When I answer this question, people are usually stumped by the response. There is an expectation that I’m somehow “in the know” with the latest ion-beam sputtering tech, plasma coaters, and nano-crystalline material advancements. It’s actually much simpler than that.
I surround myself with experts.
The framework I use
In venture capital, you work with people from an extensive array of backgrounds. Law, marine engineering, biomaterials, agriculture, engineering… the list goes on. My personal claim to fame is the arduously named “ISO13485:2016 Lead Auditor” certification (while it doesn’t read too long, say it aloud…) I received in my previous career as a biomedical engineer.
A key concept from biomedical engineering that helps me identify investable deep tech startups is design verification and validation (pictured below).
In this concept, user needs are converted to design inputs, and the outputs of the design process are verified against the design inputs. In other words, do the medical device’s features solve the user requirements? Yes = Verified. No = Try again.
In medical devices, these design inputs include sterility, materials, size, industry requirements, function, etc. An accumulation of design outputs, all the components, parts, and pieces that go into the medical device, completes the entire medical device delivered to market.
The takeaway: design outputs are verified against design inputs, and the overall product is validated against the user's needs. We can ensure the product does what it needs to do without needing a full understanding of the design and development process.
How to generate curiosity
Finding out how the tech works is where complexity joins the chat.
My little engineering-turned-venture-capitalist brain is no match for a post-doctorate researcher building something on a foundation of decades of research laid by world-leading scientists.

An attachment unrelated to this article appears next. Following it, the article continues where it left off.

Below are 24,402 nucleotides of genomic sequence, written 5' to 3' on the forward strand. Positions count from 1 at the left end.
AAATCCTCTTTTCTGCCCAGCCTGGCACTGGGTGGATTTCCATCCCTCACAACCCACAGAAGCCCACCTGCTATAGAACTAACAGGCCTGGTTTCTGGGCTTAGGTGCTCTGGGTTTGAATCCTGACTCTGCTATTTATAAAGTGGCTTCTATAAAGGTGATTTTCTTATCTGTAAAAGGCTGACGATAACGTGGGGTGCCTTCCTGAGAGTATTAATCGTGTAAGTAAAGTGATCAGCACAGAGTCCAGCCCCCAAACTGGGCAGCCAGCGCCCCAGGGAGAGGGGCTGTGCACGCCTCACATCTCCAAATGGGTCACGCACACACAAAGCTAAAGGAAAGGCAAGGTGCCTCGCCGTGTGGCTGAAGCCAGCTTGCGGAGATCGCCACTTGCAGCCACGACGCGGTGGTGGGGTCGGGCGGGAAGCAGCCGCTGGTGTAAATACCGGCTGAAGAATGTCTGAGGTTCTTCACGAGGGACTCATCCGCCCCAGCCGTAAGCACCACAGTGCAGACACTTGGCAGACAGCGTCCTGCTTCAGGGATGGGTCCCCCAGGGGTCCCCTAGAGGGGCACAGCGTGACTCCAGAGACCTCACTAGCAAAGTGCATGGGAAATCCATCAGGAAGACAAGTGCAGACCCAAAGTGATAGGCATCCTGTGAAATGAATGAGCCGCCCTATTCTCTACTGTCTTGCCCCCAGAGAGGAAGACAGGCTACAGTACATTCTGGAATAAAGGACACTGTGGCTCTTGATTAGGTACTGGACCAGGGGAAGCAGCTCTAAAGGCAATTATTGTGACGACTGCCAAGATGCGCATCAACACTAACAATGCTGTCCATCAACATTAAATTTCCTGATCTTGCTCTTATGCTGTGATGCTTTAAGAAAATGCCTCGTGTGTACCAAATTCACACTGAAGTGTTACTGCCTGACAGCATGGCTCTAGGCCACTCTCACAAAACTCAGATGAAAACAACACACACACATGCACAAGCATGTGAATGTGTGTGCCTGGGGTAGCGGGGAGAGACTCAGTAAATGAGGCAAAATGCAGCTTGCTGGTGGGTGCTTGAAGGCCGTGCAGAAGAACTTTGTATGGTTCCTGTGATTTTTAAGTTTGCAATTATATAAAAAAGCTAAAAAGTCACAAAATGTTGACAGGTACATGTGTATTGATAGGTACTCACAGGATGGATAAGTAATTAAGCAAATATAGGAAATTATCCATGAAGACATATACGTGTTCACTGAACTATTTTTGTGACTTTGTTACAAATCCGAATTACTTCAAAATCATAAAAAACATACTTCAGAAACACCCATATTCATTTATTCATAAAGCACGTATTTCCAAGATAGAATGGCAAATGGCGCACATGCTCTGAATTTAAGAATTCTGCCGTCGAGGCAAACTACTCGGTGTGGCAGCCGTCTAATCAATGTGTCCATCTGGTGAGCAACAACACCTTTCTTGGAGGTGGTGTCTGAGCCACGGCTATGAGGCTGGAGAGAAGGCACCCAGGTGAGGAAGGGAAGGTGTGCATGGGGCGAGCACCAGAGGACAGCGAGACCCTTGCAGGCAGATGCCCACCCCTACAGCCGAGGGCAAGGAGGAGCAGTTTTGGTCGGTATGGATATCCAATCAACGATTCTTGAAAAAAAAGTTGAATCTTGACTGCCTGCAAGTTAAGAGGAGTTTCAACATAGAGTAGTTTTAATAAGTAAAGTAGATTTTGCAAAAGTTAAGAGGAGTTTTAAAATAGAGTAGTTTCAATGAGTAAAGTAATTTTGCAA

However, my job does require me to understand what specific markets want. While it is arduous at times, it comes with the territory.
For example, I’ve known for quite some time that water electrolysis is only a tiny percentage of current hydrogen production; but it is expanding rapidly. Through my reading, I saw one of the major bottlenecks in the industry was the production of membranes that are typically coated with a mix of iridium and platinum catalysts, which are both in limited supply.
While I had learnt of the above issues on my own accord, I also verified them with Investible’s network of industry experts in hydrogen, often over drinks and sometimes more formally over a call.
The end result: curiosity.
Now when I see a pitch deck within the hydrogen sector, I am curious if it looks to solve these issues.
I saw they were reducing iridium and platinum required by a factor of 25 times; check ✅.
On top of that, they claimed to have designed their technology with a fast roll-to-roll manufacturing approach, increasing throughput; check ✅.
The membranes they claimed to make were able to integrate with current electrolysers, reducing switching costs and barriers to entry; check ✅.